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Every Moment, I am Reinvented

We are not the same person we were yesterday, whether we choose to embrace that or not.

By Christine ReedPublished 2 months ago 5 min read
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every wave is different than the last

In every moment, I am reinvented.

My eyes are closed. The waves are crashing only 150 feet away from me. Seven other beautiful souls are circled up on the sand. We are each meditating on our own personal mantras. Our teacher, Carrie, has just guided us through a perfect weekend of yoga overlooking the ocean, nourishing gourmet vegan meals, breathwork, hiking, and my first ever surf lesson. We’re closing out the weekend with silent meditation on our personal mantras.

meditating on the beach on the last day of the trip

In every moment, I am reinvented.

In some ways this has been my mantra for many years now—but this is the first time I’ve put it into words, written it down, spoken it with conviction and concision.

This weekend in Baja with Bigger Life Adventures has drawn these words from me. It’s brought up a lot of ideas around who I am and who I once was, but more importantly, who I want to be in the future.

On the first full day of the trip, I yanked the tight arms and legs of a wetsuit onto my body and laid on a surfboard for the first time in my life. I was afraid—of the power of the ocean, of the board, of looking silly. But I was not afraid of the unknown. Through so many reinventions, I have come to understand that the unknown is where the magic happens. (And maybe looking silly is a pretty key ingredient too.) It helps to be among new friends, who have every intention of looking silly with you.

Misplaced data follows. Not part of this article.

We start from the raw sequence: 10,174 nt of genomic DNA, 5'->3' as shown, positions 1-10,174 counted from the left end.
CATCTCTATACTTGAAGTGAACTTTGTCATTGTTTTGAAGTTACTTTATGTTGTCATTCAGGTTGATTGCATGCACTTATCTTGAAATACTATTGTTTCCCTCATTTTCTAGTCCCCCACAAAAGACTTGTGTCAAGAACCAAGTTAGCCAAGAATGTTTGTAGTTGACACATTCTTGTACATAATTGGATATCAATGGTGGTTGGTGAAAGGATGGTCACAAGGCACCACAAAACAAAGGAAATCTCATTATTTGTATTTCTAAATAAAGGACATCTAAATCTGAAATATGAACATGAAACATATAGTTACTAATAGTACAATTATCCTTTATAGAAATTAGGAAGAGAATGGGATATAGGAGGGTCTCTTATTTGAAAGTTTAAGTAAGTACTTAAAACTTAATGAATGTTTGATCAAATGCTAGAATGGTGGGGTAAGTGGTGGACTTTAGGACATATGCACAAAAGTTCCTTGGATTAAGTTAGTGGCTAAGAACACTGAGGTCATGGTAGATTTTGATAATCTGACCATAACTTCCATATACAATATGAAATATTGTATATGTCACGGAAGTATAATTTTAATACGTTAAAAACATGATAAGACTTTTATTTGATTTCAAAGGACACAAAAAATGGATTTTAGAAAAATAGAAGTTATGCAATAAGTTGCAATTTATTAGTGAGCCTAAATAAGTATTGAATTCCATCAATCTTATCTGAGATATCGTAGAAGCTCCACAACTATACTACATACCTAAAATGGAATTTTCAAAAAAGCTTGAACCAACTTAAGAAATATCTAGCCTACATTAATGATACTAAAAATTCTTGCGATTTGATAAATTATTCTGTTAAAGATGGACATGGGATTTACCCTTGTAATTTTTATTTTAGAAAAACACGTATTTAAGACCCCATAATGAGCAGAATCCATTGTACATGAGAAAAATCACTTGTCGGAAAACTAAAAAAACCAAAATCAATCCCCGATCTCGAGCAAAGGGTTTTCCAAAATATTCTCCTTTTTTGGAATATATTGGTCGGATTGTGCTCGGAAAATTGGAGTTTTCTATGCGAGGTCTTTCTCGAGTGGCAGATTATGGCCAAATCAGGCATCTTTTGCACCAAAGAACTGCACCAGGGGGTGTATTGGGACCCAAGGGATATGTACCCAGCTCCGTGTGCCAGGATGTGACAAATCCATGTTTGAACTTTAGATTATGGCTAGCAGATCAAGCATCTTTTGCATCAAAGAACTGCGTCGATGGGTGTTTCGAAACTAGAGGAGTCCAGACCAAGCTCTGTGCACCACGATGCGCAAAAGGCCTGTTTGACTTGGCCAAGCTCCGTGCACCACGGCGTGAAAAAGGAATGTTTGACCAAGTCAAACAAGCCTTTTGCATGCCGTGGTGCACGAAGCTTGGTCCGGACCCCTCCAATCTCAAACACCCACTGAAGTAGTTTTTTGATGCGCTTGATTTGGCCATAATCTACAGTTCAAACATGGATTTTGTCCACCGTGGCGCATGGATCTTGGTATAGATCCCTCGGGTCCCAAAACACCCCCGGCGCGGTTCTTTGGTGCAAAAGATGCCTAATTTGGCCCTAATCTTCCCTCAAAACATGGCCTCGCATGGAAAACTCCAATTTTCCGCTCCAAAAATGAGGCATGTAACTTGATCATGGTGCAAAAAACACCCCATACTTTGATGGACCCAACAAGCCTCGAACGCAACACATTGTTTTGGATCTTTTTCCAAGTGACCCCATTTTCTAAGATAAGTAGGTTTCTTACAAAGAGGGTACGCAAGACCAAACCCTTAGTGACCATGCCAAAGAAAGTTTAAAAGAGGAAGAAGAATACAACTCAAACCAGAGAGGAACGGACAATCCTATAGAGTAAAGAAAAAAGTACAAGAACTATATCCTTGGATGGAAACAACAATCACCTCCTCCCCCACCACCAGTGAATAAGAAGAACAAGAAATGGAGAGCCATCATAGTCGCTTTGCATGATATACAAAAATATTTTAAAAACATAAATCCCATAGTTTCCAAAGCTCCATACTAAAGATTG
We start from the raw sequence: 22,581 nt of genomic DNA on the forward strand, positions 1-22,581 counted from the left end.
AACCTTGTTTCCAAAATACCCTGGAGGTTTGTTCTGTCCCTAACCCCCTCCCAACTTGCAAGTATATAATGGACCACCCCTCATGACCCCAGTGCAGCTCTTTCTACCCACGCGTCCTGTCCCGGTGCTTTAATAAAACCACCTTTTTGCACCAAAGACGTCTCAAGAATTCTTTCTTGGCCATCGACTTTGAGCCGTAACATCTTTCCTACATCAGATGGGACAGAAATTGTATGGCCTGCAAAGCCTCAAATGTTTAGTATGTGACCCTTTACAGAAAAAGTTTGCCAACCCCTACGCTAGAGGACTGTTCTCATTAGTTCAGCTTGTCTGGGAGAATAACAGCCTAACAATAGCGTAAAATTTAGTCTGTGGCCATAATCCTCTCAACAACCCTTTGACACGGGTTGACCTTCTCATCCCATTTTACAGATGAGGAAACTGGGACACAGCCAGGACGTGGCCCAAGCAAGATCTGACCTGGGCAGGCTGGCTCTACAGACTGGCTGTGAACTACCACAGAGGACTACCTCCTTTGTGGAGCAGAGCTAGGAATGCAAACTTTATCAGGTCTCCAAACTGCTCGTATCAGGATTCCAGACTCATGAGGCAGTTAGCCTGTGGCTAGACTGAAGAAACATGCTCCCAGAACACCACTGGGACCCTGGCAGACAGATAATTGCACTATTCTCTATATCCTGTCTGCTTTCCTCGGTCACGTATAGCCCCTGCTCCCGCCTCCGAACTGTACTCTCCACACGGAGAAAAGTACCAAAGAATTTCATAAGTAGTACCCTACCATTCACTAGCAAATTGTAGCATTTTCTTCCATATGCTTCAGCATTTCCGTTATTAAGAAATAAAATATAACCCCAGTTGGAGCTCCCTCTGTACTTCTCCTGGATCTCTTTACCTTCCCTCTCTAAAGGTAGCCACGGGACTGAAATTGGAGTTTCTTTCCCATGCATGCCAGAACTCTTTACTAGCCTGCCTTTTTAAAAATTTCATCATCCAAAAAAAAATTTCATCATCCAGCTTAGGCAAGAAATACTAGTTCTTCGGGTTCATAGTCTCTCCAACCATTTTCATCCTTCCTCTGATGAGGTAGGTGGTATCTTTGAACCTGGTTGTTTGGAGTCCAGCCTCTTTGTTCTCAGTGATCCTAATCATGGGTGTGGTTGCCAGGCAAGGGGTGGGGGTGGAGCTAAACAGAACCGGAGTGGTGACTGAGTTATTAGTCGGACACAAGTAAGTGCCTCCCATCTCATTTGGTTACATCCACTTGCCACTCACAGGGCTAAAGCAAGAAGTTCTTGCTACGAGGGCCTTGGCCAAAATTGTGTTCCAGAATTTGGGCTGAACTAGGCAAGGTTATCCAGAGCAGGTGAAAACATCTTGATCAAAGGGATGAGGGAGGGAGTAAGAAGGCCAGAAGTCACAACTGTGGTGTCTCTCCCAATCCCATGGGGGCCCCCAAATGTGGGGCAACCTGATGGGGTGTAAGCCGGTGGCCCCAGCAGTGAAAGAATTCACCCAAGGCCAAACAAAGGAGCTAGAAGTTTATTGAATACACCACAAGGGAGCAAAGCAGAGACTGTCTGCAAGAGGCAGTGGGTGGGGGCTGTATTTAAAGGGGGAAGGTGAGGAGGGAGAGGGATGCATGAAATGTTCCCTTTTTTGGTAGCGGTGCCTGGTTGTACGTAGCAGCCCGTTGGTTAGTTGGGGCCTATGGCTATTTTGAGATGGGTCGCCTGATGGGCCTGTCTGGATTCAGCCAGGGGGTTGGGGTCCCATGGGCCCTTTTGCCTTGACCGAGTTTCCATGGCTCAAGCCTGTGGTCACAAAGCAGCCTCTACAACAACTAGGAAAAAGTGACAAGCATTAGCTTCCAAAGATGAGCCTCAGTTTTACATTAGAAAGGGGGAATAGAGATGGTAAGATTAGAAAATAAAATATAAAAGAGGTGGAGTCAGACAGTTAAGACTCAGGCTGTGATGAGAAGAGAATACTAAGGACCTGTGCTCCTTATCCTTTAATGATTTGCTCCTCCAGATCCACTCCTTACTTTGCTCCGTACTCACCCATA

the steep entrance to the ocean was a little scarier than the waves

I had thought the ocean might bring back all the memories from an earlier life. Every beach trip I’d taken with my girlfriends in my 20s—days spent lazing in the sun, swimming in the waves, and drinking margaritas in beachside restaurants. Evenings in the karaoke bar, singing our hearts out, taking shots, and kissing strange men on the patio.

However, as soon as I paddled out on my board, I was as present as I’ve ever been. I felt every wave moving within me. A huge smile stretched my face. I laughed and joked with the surf instructor whose excitement and confidence overwhelmed my fear. There was no room for memories, only new experience.

I paddled out a dozen times, my arms growing more and more tired with every wave I caught. I never stood up on my board. I truly didn’t need to. I’ve never been the type of person who picks up new sports quickly—it will take me a lot of effort and practice to stand on a surfboard. I started to envision myself living near the ocean, surfing every day, finally standing on the water.

I haven’t spent much time at the ocean since I quit drinking. Perhaps I didn’t think I knew how. Though I’ve wanted to. I love to float out beyond the wave break, feeling the energy of the water pulsing around me. I love to lie in the sand and soak up the sun. And now, thanks to Bigger Life Adventures, I know I want to surf too.